In 2002, Ponomariov was just a talented teen "on the radar". In the Decade since, he's never quite lived up to his potential, nor did he ever "ratify" his World Champion mantle. He never seemed the same after his match with Kasparov fell through

Not assaulting you but just curious, "He [Ponomariov] never seemed the same after his match with Kasparov fell through"
This phrase gets through around alot in regards to Pono... but what evidence is there really to back up such a phrase?

Of course Ponomariov is a strong player, but some of us can't forget how Carlsen turns him inside out everytime they face each other.

"How often has the #1 seed ended up winning?"
As far as the World Cup is concerned, whenever his name wasn't Ivanchuk ,:) - will he manage this time as second seed? 2009 winner Gelfand was top seed. 2007 top seed was Ivanchuk, surprise winner was Kamsky (seeded 11th). 2005 top seed was Ivanchuk, winner was Aronian (seeded 3rd 1 point behind Bacrot). 2002 and 2000 the winner was Anand, probably top seed (but I cannot verify this as Wikipedia doesn't have detailed articles).

The KO world championships often had surprise winners, but the #1 seeds still went quite far: quarterfinal in 1999 (Kramnik lost against Adams), winner in 2000 (Anand), semifinal in 2002 (Anand lost against Ivanchuk), semifinal in 2004 (Topalov lost against Kasimdzhanov).

Carlsen won two classical games against Ponomariov (Tal Memorial 2009 and Bazna 2010), that's it neglecting faster time controls.

DOug referred to Ponomariov's results throughout this millennium - which weren't always great but not that bad either: he always remained a top20 player (well, he was #21 on one rating list). Maybe his potential was/is more than that, and he finally realizes it (gaining roughly 40 Elo points over the last three years to re-enter the top10).

Yes, only two games, but would you put good money on Pono over Carlsen in any setting?

Literally laughed out loud at this from Dennis Monokroussos blog (the Chess Mind):

The bloodbath continued today, with only three draws in the 20 games played, for a total of eight draws in 36 games for the round overall. (Soon the little-known GMs Vonahzdmisak and Vopihs will propose some radical measures to lower the excessive quantity of decisive games. Since a properly-played chess game should almost certainly be drawn, the high level of wins suggests a certain lack of competence in top-level play. Accordingly, if a game is won - especially if it is won too quickly - one suggestion is that the players replay their game with colors reversed with the previous time limit doubled. But I digress...)

I wouldn't put good money on anyone against anyone ... . Of course Carlsen is (now) stronger than Ponomariov, but I wouldn't be all surprised if Pono manages to beat him every now and then (provided they meet more frequently). After all, Pono "crushed" Kramnik in Dortmund last year [I don't like the term 'crushed', so I use it sparingly with scare quotes - but in that case it made sense].

More relevant than (predicted) results against a single player: If Ponomariov had qualified for the candidates event, he would have been a force to reckon with like all other participants. He could have qualified by winning the previous World Cup (the final against Gelfand was VERY close), or maybe as (FIDE president Karpov's) wildcard: in return for Ukrainian election support, Karpov proposed to move the event to Kiev.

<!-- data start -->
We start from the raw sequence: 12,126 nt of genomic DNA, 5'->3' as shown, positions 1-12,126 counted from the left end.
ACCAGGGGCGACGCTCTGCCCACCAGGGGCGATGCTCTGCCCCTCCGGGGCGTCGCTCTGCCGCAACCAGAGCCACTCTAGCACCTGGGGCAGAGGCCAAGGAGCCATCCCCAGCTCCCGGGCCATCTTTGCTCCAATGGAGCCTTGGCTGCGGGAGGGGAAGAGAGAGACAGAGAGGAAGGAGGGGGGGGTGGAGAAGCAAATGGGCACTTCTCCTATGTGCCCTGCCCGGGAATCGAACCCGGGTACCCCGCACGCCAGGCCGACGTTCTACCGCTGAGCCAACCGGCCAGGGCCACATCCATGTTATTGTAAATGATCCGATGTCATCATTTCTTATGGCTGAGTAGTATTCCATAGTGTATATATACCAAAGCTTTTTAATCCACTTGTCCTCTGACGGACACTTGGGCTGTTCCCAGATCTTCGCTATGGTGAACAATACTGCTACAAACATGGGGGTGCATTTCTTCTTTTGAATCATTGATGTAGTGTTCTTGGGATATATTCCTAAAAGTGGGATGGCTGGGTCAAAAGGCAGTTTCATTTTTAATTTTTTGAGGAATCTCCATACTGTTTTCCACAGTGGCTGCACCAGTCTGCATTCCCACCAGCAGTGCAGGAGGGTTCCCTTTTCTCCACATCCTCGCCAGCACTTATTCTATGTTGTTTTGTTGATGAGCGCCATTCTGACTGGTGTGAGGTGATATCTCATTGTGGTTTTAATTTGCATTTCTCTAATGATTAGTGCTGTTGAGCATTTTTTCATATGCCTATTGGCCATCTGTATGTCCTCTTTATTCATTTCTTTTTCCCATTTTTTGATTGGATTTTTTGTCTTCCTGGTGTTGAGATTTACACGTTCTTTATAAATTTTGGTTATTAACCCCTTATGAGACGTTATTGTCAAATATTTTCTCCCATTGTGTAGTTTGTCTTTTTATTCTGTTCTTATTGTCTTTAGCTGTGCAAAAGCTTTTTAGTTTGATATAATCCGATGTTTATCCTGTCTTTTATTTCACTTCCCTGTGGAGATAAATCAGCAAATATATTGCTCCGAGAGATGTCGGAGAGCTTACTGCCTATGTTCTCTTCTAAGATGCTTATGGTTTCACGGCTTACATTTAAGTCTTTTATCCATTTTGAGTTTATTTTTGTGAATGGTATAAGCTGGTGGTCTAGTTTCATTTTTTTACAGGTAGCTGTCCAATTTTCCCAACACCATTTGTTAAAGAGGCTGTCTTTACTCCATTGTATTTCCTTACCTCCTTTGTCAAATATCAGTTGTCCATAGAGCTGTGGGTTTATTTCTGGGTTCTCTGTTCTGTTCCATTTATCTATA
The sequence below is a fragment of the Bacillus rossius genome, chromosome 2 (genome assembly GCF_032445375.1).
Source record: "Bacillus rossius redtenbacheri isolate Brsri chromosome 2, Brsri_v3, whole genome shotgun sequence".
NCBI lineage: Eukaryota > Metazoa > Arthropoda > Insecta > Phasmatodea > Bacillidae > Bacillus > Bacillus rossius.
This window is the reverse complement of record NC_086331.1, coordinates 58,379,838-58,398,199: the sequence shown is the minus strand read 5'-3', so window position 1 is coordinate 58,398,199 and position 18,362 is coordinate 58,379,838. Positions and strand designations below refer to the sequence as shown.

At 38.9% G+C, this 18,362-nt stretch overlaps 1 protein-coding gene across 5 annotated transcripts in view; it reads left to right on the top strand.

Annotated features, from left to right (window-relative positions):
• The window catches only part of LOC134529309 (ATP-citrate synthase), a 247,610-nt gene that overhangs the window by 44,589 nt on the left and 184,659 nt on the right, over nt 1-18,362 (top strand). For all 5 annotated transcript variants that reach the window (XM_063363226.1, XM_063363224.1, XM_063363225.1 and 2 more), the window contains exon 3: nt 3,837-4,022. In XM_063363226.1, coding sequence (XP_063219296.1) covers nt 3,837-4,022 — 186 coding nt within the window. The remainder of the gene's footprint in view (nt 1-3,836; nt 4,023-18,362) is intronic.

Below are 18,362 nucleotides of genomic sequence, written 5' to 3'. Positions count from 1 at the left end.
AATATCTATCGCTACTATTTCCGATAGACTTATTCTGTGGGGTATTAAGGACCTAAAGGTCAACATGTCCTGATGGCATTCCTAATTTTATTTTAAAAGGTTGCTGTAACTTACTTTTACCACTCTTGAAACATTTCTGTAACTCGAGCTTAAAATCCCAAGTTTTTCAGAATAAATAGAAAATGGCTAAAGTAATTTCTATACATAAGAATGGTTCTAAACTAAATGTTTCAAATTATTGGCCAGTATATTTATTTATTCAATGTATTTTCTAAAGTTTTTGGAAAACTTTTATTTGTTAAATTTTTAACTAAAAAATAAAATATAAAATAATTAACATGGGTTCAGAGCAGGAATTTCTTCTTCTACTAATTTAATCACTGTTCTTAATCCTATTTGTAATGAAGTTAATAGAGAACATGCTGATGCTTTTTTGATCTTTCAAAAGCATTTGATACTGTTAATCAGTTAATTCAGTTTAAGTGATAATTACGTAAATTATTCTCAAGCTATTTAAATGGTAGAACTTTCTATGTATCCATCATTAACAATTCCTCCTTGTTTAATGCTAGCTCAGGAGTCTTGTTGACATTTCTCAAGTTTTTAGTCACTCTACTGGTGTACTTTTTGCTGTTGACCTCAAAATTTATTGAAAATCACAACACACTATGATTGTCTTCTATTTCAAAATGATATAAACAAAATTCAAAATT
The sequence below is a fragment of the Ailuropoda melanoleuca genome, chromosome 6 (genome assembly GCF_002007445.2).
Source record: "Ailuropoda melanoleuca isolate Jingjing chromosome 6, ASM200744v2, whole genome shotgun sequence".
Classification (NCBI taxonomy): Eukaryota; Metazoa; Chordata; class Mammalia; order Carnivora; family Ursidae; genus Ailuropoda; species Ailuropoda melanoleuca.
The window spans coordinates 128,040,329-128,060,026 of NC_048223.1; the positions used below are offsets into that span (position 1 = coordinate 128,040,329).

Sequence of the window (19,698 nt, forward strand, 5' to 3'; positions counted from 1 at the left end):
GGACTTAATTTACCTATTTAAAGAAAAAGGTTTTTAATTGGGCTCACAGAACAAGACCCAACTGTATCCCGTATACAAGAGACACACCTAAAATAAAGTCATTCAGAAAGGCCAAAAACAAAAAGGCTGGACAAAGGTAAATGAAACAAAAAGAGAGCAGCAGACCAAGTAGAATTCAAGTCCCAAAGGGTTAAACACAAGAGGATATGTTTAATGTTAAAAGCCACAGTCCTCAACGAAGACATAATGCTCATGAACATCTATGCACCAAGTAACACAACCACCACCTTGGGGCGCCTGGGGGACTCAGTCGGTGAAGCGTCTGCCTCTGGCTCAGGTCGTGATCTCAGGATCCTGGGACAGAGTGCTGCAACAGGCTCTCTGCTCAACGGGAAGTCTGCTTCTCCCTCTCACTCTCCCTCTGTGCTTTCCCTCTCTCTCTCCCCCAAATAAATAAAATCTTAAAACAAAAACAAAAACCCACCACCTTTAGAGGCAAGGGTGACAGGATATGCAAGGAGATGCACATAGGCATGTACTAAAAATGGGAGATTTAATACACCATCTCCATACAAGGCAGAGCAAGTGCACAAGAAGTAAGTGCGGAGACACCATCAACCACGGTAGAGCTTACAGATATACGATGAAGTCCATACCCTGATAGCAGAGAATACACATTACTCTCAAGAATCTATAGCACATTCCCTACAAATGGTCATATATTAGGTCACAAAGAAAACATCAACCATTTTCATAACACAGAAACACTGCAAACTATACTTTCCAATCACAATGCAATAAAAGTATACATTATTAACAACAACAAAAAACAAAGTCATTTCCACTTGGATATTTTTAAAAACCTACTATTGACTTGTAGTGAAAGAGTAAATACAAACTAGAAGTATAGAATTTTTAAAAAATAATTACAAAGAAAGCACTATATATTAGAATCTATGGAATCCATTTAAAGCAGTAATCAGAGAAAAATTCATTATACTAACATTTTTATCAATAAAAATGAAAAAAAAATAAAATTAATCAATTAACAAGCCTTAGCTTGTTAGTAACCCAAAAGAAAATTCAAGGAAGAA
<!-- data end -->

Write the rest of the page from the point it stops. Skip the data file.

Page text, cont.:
Fair question! I think that the negotiations and politics surrounding the Championship cycle and the putative match with Kasparov ended up effectively putting Pono's career in stasis for a couple of years. He may have been ill-served by his agent, who was demanding "World Champion" caliber appearance fees, terms, and conditions--which the organizers did not enthusiastically rush to meet. Pono played only sporadically for a couple of years. Perhaps he lost some motivation to train with the same intensity or focus.

Pono was already a heralded teen phenom for several years, having attained the GM title at what even now is deemed young. He had a dynamic, fighting spirit to his play, and had just started taking elite scalps (Topalov,et al).

Pono's success in the 2002 World Championship was a surprise, but many of the pundits were predicting that Pono could make a serious run during the *next* cycle.

A career of a chess prodigy proceeds on several possible curves: based on his rating, style of play, maturity, and accomplishments 'til then, a reasonable prediction would have been that Pono would attain a Top 3-5 ranking. On the upside, he could plausibly become the #1 ranked, player--perhaps even dominate. On the downside, his growth curve would flatten, and the 2002 Championship title would be seen as a fluke. This scenario has come to pass. It seems a tale of unmet potential.

Of course, we can only speculate about the reason for this. He may have been demoralized and jaundiced by the prolonged drama of the match negotiations, and disappointed by the ultimate collapse. Perhaps he never wanted to play Kasparov (his results against Garry were quite poor. Alternatively, one can argue that Pono was spoiled by success: a cheap title that came too early, and too easily, and maybe placed undue burdens and expectations upon him

I would like to see Pono challenge the WCC in 2013.

Much of what you write makes perfect sense (BTW, his manager was a certain Silvio Danailov).
- winning a strong knockout event is never easy (even if early elimination as a favorite is "easy"). Pono's last opponents on the way to the title were Morozevich, Bareev (world top back then), Svidler and Ivanchuk.
- the fact that he played sporadically for a few years may also have been due to lack of invitations (which, in turn, could have been related to excessive financial demands).

Most importantly: How much can we expect from a prodigy, when less means 'failure' or unmet potential? Bacrot (born in 1983 like Ponomariov) and Bu Xiangzhi did worse than Pono ... .

Yeah, I suppose that Bu has underperformed, but there was smething about his early career, particularly around the time that he obtained his norms, that seemed a bit....ersatz. Even though he was the youngest GM for a while, there was nothing about the quality of his games that prefigured a serious prospect that he would become World Champion.